Last Sunday’s message was about “attending upon all the ordnances of God” — choosing to practice those spiritual disciplines that enable us to experience God’s abundant, outrageous love and that also make us more able to love God back. Those ordnances include:
The public worship of God
The ministry of the Word, either read or expounded
The Supper of the Lord
Family and Private Prayer
Searching the Scriptures
Fasting or abstinence
These are practices that our founding father, John Wesley, recommended to all persons seeking to deepen their relationship with God, but they were not practices that he invented. They came straight out of the Book – the one Book that matters to followers of Jesus. It was Jesus that affirmed that loving God was the first and most important commandment. It is the Bible that teaches us how to live into the fullness of that commandment.
That means that our attitude toward the Bible – our beliefs about what it is and where it came from and how it is to shape our lives – is of supreme importance.
So what do you think/believe about the Bible? Do you think it is just a story written by and about primitive people a long time ago whose lives and practices are probably mostly irrelevant today? Do you think it is a difficult, mysterious book that only the most erudite scholars can begin to unravel? Do you think you have to understand all the history and all the culture of the time to gain any value from reading it? If you hold these kinds of beliefs, it may be hard for you to take the Bible seriously as a guiding light for life, although you may find studying it to be interesting and compelling and the source of scintillating conversations with others. It just may not make any difference in your life.
Last week I challenged you with a quote from Dallas Willard. I’m going to challenge you with another, this time from his book The Divine Conspiracy. When I read these words I thought “Yes! That is what I believe!” He writes about the Bible:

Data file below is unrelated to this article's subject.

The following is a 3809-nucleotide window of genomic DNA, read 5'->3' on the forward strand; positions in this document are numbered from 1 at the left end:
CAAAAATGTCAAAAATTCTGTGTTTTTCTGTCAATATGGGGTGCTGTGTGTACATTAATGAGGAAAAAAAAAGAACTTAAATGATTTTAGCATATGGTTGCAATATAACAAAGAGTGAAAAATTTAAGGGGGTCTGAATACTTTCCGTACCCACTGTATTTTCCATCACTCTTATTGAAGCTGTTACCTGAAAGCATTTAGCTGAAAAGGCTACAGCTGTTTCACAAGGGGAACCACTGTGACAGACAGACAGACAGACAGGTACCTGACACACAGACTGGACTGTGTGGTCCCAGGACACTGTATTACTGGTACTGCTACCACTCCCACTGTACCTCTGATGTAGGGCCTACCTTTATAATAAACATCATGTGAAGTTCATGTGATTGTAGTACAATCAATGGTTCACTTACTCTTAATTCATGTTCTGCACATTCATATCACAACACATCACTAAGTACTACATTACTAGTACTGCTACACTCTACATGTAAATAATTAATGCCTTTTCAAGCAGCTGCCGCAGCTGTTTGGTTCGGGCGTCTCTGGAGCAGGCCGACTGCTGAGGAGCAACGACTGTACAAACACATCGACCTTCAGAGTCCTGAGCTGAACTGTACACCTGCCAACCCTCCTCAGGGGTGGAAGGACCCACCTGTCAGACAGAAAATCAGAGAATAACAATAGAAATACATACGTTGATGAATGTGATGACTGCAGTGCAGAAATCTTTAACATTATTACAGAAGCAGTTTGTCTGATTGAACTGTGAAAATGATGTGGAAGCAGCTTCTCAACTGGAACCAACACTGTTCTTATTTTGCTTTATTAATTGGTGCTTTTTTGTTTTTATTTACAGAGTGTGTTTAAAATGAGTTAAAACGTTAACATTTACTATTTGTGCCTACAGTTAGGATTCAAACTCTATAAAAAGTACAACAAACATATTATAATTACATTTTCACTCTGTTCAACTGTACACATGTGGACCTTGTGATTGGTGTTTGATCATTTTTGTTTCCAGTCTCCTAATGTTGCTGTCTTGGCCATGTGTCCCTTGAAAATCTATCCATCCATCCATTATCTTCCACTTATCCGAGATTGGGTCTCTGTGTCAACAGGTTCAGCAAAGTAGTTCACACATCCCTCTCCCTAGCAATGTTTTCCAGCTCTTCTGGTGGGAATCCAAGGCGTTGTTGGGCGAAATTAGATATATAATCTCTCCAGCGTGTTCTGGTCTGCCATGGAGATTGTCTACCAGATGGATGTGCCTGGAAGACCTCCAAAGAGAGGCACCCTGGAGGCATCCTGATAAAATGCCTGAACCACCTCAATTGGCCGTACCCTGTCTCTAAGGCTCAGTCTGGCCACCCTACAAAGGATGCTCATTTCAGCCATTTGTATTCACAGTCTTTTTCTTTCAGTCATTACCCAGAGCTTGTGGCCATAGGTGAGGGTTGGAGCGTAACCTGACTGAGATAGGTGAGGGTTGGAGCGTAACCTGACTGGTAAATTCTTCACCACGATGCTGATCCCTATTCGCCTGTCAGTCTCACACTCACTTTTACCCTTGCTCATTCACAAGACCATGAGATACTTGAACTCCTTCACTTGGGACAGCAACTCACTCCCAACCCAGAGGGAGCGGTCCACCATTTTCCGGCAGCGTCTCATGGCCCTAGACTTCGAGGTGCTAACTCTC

On its human side, I assume that it was produced and preserved by competent human beings who were at least as intelligent and devout as we are today. I assume that they were quite capable of accurately interpreting their own experience and of objectively presenting what they heard and experienced in the language of their historical community, which we today can understand with due diligence.
On the divine side, I assume that God has been willing and competent to arrange for the Bible, including its record of Jesus, to emerge and be preserved in ways that will secure his purposes for it among human beings worldwide. Those who actually believe in God will be untroubled by this. I assume that he did not and would not leave his message to humankind in a form that can only be understood by a handful of late-twentieth-century professional scholars, who cannot even agree among themselves on the theories that they assume to determine what the message is.
The Bible is, after all, God’s gift to the world through his Church, not to the scholars. It comes through the life of his people and nourishes that life. Its purpose is practical, not academic. An intelligent, careful, intensive but straightforward reading…is what it requires to direct us into life in God’s kingdom.
In other words, the Bible can be deeply trusted to give us a word for this day; to guide our life and practice; to shape our relationship with God. Under the guidance of the Holy Spirit, which is given to every person when he or she receives Christ and is “born again,” the Bible can speak into our hearts and lives to shape us into the very image of Christ.
If you’ve had trouble trusting it, how about trying out one of our Life Changing Bible studies? Spend a few months reading the Book, not reading ABOUT the Book. Spend some time every day prayerfully asking God to speak to you through the pages of His divine gift, committing yourself to do what it asks you to do, and see how your life will change. It won’t be easy, but it will be profoundly, deeply, worth it.
Blessings and peace,